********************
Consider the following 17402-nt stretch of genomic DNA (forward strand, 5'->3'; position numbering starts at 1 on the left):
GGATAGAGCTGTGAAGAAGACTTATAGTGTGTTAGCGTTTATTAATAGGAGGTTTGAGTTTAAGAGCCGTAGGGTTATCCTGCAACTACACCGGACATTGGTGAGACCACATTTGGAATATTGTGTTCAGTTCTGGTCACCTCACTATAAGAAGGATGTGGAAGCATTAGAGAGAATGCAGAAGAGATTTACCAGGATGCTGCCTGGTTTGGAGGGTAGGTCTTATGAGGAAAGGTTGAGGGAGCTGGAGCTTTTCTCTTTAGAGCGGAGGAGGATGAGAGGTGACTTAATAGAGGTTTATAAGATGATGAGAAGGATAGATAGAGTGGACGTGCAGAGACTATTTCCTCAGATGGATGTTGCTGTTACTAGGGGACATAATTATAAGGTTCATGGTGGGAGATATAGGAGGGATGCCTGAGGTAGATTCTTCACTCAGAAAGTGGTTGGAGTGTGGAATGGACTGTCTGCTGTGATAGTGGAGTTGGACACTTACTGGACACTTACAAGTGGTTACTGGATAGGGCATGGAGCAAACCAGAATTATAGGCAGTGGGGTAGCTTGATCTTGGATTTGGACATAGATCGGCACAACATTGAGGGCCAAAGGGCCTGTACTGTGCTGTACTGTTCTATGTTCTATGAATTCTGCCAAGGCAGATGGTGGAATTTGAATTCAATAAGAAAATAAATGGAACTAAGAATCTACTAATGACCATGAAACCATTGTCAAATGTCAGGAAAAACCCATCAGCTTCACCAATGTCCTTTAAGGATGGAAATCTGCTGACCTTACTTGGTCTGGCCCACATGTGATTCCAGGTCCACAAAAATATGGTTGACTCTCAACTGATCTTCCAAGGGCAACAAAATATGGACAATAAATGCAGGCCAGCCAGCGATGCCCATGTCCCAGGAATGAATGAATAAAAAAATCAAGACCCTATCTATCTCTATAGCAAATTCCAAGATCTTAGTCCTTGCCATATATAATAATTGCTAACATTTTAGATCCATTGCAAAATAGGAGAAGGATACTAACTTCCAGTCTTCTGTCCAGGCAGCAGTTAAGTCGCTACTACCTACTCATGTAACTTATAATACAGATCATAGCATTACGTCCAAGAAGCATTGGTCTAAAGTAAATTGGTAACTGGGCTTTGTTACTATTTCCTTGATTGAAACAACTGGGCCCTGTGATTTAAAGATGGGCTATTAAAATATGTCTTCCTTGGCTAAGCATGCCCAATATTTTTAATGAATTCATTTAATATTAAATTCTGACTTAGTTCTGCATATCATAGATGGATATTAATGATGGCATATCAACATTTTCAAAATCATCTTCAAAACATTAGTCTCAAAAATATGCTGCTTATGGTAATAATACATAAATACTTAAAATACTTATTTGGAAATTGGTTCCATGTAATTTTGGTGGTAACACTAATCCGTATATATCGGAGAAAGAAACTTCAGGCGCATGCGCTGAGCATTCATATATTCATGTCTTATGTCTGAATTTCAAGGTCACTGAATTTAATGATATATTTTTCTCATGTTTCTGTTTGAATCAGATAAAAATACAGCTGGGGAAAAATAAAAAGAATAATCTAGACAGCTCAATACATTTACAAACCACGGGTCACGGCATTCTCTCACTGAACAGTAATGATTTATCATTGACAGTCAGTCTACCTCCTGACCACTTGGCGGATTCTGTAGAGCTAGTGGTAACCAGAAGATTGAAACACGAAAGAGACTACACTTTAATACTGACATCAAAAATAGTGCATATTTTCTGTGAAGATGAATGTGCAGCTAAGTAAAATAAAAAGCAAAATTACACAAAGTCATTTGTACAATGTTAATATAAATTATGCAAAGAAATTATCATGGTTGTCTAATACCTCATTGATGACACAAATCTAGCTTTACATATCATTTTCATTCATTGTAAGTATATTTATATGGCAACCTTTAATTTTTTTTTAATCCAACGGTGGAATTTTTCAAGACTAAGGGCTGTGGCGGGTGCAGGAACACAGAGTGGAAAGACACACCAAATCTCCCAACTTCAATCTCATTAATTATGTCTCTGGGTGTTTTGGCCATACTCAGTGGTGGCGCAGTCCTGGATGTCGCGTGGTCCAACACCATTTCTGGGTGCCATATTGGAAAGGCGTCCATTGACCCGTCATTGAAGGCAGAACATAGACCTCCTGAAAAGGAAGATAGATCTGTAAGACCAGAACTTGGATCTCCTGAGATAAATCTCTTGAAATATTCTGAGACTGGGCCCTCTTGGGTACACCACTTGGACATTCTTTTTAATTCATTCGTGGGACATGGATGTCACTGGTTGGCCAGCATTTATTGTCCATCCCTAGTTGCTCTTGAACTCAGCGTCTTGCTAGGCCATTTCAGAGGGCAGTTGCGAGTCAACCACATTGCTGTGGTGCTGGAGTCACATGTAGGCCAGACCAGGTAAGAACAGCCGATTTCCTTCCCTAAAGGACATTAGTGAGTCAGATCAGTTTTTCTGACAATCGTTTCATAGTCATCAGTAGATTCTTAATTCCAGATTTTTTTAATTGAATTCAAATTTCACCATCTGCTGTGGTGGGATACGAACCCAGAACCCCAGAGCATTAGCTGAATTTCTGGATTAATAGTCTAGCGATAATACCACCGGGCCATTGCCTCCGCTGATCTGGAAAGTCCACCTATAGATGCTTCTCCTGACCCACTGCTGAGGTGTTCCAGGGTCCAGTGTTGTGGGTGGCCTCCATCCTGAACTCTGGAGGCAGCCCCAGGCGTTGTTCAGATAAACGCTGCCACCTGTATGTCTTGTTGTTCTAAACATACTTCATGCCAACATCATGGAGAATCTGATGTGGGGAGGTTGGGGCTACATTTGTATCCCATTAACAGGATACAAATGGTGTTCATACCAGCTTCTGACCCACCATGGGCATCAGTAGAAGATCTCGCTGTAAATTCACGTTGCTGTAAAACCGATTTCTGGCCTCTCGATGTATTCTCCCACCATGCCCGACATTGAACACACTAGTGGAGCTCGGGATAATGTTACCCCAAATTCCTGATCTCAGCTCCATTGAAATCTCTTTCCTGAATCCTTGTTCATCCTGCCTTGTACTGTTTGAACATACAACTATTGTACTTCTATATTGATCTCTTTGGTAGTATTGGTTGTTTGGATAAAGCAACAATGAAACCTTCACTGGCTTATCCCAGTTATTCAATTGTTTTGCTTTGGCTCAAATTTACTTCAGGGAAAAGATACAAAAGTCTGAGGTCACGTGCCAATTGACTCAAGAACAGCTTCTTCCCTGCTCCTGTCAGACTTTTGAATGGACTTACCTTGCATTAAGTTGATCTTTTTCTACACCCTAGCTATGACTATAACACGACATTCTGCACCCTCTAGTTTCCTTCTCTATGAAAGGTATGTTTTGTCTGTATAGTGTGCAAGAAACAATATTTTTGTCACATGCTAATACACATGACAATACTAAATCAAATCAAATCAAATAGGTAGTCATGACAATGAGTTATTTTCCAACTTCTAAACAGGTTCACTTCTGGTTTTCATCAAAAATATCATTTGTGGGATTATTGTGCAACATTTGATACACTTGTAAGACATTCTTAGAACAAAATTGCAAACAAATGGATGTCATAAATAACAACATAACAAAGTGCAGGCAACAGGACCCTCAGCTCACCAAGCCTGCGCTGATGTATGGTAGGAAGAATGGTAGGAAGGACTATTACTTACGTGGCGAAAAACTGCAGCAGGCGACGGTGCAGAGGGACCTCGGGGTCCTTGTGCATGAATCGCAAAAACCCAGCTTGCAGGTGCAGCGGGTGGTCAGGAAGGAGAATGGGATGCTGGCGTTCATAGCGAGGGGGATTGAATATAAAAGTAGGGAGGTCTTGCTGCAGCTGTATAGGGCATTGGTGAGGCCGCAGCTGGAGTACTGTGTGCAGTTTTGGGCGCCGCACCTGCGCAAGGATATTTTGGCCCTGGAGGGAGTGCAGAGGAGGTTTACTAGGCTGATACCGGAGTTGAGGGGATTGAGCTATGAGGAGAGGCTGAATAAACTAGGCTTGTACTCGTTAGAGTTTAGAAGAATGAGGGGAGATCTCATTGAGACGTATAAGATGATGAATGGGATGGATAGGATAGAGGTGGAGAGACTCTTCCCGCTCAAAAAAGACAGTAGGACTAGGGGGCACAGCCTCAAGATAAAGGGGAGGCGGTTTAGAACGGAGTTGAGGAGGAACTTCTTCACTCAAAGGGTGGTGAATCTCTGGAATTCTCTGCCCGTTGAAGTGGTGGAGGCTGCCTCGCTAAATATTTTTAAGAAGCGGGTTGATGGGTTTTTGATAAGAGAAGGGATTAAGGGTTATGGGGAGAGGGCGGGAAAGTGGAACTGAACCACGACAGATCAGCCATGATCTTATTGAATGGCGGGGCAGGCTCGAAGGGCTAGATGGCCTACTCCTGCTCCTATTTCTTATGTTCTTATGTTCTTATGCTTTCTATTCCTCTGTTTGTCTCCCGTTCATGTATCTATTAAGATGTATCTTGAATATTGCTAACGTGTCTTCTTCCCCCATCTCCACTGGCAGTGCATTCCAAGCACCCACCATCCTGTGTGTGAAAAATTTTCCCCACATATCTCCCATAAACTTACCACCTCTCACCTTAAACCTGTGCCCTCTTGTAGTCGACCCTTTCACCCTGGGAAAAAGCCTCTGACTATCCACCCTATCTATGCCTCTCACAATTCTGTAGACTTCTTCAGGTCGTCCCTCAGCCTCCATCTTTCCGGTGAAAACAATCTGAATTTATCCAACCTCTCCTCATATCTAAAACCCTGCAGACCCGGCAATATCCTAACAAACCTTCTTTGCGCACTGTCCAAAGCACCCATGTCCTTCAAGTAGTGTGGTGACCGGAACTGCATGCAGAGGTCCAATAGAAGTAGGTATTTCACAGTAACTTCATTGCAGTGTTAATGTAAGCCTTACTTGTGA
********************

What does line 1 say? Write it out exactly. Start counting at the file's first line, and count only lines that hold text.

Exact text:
Consider the following 17402-nt stretch of genomic DNA (forward strand, 5'->3'; position numbering starts at 1 on the left):